Dietary Indiscretions: The holiday season brings lots of good food, sweet treats and presents for all. However, these same goodies can be hazardous to your pets!

Dogs love chocolate and other toxic foods such as grapes and raisins. Dark Baker’s Chocolate is the most toxic. It contains the toxins Caffeine and Theobromine. Milk Chocolatecontains a smaller amount of the toxins but, with a large enough dose, it too can cause illness. Both types of chocolate cause clinical signs associated with stimulation of the Central Nervous System – Brain and Spinal Cord. Clinical signs usually occur within one to two hours after ingestion. Initially a dog will exhibit restless, hyperactivity, abnormal behavior and vomiting may also occur. As the intoxication progresses, panting, rapid heart rate, weakness, difficulty walking, muscle tremors and convulsions can occur.

In addition to primary intoxication of the central nervous system, chocolate ingestion can cause vomiting and diarrhea related to the large amount of fat and sugar presented to the stomach and small intestine. In some cases, pancreatitis can occur. For the dog that has ingested chocolate, seek veterinary care as quickly as possible. Treatment consists of inducting vomiting to evacuate the stomach and administration of Toxiban (activated charcoal) to prevent toxin absorption. If severe clinical signs are present, the dog is admitted to the hospital for supportive care: IV fluids and medicines to sedate the patient. Close cardiac monitoring is also important.

Grapes and Raisins are common foods at holiday parties. As dogs wander among guests, they will find their way to the snack table and, if able, chow down on all those goodies! Both grapes and raisins affect the kidneys and can cause acute kidney failure in both dogs and cats. If grape or raisin ingestion is known or even suspected, seek veterinary care as quickly as possible. As with chocolate ingestion, the patient is made to vomit and Toxiban is administered. In some cases, in hospital supportive care is needed. This includes administration of IV fluids for kidney support and measurement and tracking of kidney values while in the hospital.

Poinsettia, Holly and Mistletoe plants are toxic to pets. Mistletoe is not reported to be a common toxin to dogs and cats but, if berries are ingested, stomach and intestinal upset may occur. Holly berries contain a toxin (ilicin) that is a potent gastrointestinal irritant. The most common problem after ingestion is digestive tract upset, vomiting and/or diarrhea. There is no antidote. Treatment is supportive care: IV fluids, nausea medicines and gastrointestinal protective medicines. Poinsettia ingestion and intoxication is rare. Clinical signs after ingestion are usually digestive upset. Treatment is strictly supportive care.

Macadamia Nuts are a popular snack food and are commonly incorporated into cookies, cakes and candies. These nuts are toxic to dogs. The actual toxin in the nut has not been identified. Clinical signs are weakness, depression, vomiting, difficulty walking, tremors, and fever. No fatalities from nut ingestion have been reported. Treatment of clinical signs is supportive care.

Go easy on the table food for dogs during the holiday season (or during any season for that matter!) Red meat, pork, spicy foods, high starch foods and fatty foods can upset the digestive tract and require in hospital therapy to get your furry family member through a vomiting as diarrhea crisis.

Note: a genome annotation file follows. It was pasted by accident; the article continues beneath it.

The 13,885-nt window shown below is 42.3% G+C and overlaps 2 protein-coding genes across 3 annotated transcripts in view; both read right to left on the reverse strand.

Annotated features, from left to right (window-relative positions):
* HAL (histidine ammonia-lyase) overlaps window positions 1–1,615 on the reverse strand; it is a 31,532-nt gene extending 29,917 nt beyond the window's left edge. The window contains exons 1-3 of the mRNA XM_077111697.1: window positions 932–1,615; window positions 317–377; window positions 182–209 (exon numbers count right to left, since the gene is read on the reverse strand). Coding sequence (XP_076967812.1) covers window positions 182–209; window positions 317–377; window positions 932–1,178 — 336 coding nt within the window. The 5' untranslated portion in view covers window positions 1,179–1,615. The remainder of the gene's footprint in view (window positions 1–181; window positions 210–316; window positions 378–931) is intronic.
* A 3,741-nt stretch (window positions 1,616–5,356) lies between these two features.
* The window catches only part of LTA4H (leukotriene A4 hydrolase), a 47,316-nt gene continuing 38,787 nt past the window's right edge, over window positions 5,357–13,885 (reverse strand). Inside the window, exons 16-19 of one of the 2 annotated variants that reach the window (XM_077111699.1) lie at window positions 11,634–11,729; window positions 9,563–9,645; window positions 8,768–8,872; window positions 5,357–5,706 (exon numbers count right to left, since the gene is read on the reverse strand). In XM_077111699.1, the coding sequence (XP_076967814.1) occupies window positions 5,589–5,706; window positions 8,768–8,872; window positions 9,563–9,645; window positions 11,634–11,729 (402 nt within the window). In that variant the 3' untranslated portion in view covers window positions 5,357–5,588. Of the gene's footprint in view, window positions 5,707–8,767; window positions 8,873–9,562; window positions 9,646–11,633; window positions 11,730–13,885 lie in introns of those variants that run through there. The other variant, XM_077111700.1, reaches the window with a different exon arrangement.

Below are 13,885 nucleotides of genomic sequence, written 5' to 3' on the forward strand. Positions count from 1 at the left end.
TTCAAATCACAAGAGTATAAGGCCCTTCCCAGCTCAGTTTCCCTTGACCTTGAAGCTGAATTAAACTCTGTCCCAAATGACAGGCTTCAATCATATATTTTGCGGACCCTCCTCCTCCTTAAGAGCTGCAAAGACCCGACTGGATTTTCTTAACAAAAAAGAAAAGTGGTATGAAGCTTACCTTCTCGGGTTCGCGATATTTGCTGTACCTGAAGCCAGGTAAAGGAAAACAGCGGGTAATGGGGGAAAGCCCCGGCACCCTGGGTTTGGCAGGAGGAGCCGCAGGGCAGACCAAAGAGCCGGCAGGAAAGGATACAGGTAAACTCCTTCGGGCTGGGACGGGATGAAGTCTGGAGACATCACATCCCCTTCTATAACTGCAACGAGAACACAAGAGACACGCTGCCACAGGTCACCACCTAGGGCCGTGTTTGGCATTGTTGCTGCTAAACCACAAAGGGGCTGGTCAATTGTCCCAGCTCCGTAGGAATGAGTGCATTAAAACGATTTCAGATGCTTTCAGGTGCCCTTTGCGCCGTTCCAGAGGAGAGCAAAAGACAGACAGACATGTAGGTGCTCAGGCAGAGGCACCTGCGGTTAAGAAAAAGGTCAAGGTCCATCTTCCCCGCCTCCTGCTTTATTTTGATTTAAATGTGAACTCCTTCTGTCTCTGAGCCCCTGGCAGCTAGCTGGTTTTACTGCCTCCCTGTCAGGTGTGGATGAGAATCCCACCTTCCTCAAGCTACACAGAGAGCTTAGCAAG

Cats and Ribbons, Strings and Electric Cords

 Cats love to play with gift wrapping ribbons and strings. Once a ribbon is in the mouth, it may get so far back in the oral cavity that the cat will have no choice but to swallow it. Once in the stomach, the ribbon can migrate down the small intestine. As the small intestine tries to move the string, it can cause the small intestine to accordion on itself. This leads to a functional obstruction. Initial clinical signs include vomiting and loss of appetite. You may notice a ribbon or string wrapped under the tongue or the same protruding from the anus. If gentle pressure on the ribbon or string protruding from the anus does not slip it out, DO NOT TUG OR PULL ON STRING! This can cause severe damage to the intestines. Leave the string alone and seek veterinary care as quickly as possible. Diagnosis of a sting or linear foreign body is made through clinical signs (presence of the ribbon or string) and/or radiographs and abdominal ultrasound. Therapy is major abdominal surgery to remove the string.

Therefore, keep wrapping ribbons and string away from your cat. If you notice your cat playing with ribbon or string, take it away immediately!

The pretty Christmas balls and tinsel hanging from the tree is an inviting play place for dogs and cats. Glass ornaments, when knocked off the tree, will shatter and can be the cause of a paw laceration. Tinsel can also form a linear foreign body in the intestine. Keep the electric cord for the tree lights out of your pet’s reach. Kitty or Canine will sometimes chew on an electric cord. This will cause a serious burn in the mouth and can potentially cause sudden swelling of the lungs that can be a life threatening disease.

T’is the Season to be Careful

 As children tear through their presents and ribbons are scattered on the floor, be aware of what kitty is doing. Keep those delicious toxins out of reach of your dog. If kitty or canine is a chewer, get the electric cord off the floor and suspended high enough to be out of reach. Keep those toxic plants out of the house if kitty is prone to chew plants. Use plastic ornaments on the lower branches of the tree. Go easy on the table treats.

As always, if you suspect a four leg family member is sick during this holiday season, seek veterinary care as quickly as possible.

Have a Merry Christmas and a Happy New Year!